Objective: To illustrate in a stepwise fashion the microsurgical anatomy of the transcavernous approach to the interpeduncular and prepontine cisterns and to discuss our initial results with 15 basilar tip aneurysms managed through that approach.
Methods: Using 10 embalmed cadaveric heads perfused with colored silicon, we performed bilateral stepwise dissections of the transcavernous approach via an orbitozygomatic pretemporal craniotomy. Measurements of the exposure of the basilar artery obtained along the dorsum sellae and upper clivus were taken. Our clinical data were derived from a series of 15 patients with large basilar tip aneurysms treated surgically via the transcavernous approach between 1997 and 1999. Indications for surgery were based on the size of the aneurysm (all were large) and its position in relation to the dorsum sellae (eight were more than 5 mm below the level of the dorsum sellae).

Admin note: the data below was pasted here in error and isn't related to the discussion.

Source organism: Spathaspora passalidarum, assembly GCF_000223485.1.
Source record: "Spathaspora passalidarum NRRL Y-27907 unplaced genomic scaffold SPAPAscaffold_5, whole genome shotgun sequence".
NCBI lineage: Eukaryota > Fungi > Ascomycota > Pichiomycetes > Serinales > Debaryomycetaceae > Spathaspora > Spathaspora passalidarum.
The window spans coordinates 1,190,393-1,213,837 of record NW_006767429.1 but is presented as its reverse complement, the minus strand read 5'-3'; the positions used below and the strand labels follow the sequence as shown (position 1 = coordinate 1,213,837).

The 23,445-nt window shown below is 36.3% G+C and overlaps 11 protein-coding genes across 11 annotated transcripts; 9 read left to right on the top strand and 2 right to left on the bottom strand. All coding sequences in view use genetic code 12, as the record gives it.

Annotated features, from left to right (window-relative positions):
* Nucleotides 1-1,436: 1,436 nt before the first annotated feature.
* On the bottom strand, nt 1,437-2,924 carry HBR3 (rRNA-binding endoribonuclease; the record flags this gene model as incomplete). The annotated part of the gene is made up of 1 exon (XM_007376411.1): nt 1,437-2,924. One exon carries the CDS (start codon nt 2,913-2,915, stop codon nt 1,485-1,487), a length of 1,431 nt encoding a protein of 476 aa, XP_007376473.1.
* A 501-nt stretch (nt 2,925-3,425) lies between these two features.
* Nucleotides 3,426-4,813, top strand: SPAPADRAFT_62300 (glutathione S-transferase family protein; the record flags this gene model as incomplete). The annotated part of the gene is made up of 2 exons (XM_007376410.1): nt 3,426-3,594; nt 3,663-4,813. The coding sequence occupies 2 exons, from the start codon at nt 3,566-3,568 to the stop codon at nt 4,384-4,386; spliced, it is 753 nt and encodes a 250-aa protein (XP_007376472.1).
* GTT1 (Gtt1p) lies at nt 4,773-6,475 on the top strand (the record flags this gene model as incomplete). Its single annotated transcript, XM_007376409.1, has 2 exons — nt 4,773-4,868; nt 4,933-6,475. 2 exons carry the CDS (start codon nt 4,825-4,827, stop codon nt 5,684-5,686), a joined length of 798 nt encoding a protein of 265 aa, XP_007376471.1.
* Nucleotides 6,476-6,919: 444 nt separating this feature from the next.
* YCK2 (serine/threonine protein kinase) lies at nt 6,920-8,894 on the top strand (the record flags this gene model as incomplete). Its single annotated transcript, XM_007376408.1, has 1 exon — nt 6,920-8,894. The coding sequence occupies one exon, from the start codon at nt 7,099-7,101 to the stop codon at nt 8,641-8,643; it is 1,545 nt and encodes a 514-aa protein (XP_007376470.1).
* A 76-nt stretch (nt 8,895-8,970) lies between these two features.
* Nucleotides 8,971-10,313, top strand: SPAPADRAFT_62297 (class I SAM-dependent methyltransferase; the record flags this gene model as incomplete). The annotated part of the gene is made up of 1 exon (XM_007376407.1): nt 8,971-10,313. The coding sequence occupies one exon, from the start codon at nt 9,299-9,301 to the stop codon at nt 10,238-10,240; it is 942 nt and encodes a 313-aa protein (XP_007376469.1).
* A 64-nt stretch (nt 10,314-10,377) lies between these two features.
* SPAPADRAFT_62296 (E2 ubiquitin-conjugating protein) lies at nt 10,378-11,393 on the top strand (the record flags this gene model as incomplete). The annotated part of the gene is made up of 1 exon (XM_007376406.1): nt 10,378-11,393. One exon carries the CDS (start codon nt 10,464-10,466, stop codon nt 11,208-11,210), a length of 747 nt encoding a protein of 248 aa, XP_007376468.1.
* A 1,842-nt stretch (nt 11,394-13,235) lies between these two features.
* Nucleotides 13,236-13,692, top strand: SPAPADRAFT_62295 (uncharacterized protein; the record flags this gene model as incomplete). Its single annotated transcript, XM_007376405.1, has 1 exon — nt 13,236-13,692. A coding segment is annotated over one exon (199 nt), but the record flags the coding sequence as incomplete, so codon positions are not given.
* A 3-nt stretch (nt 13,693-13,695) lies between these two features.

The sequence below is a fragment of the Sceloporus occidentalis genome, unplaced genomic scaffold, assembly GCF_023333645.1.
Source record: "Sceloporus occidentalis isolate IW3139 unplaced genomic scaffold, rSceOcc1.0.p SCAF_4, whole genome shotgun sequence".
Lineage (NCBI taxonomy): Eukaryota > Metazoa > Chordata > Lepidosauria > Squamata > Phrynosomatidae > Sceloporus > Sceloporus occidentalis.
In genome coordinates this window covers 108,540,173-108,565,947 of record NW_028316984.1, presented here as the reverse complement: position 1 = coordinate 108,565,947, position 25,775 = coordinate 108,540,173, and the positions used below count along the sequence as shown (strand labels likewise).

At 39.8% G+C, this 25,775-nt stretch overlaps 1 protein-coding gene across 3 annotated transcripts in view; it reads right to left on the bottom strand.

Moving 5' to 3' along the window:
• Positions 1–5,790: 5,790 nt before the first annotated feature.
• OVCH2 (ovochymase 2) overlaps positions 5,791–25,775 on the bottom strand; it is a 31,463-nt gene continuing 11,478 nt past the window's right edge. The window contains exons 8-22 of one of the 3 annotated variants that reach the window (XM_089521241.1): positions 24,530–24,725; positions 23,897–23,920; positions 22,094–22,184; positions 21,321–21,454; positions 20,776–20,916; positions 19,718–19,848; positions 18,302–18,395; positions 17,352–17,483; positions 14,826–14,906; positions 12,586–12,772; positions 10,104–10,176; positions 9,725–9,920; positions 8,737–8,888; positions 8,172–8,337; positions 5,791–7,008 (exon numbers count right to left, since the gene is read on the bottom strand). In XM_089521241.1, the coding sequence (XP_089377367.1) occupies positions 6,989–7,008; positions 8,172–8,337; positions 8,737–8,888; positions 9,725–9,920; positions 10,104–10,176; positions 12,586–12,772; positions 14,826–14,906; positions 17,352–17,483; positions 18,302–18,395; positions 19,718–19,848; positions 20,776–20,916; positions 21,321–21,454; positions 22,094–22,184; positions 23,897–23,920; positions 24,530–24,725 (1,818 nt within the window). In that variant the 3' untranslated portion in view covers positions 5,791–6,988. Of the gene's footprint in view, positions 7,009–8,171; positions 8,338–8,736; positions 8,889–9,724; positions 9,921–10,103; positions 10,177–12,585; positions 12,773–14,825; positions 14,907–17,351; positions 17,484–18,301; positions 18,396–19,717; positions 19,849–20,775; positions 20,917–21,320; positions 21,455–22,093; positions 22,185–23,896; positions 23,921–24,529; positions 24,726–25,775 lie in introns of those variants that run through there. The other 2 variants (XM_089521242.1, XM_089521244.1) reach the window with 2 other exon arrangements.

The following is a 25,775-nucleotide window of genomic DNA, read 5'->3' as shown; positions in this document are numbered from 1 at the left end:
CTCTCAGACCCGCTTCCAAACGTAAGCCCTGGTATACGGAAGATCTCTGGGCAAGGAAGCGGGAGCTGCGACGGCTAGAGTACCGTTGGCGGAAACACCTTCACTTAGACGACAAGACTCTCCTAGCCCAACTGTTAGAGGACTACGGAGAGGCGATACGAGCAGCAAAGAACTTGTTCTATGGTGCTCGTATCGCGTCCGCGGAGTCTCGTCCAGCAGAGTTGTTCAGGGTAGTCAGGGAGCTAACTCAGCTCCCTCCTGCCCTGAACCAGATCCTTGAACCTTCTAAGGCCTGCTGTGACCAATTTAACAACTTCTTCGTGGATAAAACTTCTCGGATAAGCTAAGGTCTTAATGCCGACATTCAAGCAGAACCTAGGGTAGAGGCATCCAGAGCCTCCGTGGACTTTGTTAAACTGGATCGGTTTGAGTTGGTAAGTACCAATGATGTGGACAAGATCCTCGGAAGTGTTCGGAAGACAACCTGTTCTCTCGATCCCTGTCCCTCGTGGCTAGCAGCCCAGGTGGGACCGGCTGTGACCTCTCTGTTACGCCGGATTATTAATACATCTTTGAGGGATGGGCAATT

Results: Good exposure of the neurovascular structures of the interpeduncular and prepontine cisterns (namely, the basilar artery) was obtained in all cases as compared with other well-established approaches to the area. All patients in our surgical series did well except that all incurred an expected third nerve palsy, caused by surgical manipulation, which resolved over the course of 2 weeks to 3 months.
Conclusion: Although technically difficult, the transcavernous approach provides better exposure of the interpeduncular and prepontine cisterns relative to that afforded by other, more conventional approaches. The satisfactory results obtained in our preliminary series of patients greatly support the use of this approach for complex basilar tip aneurysms.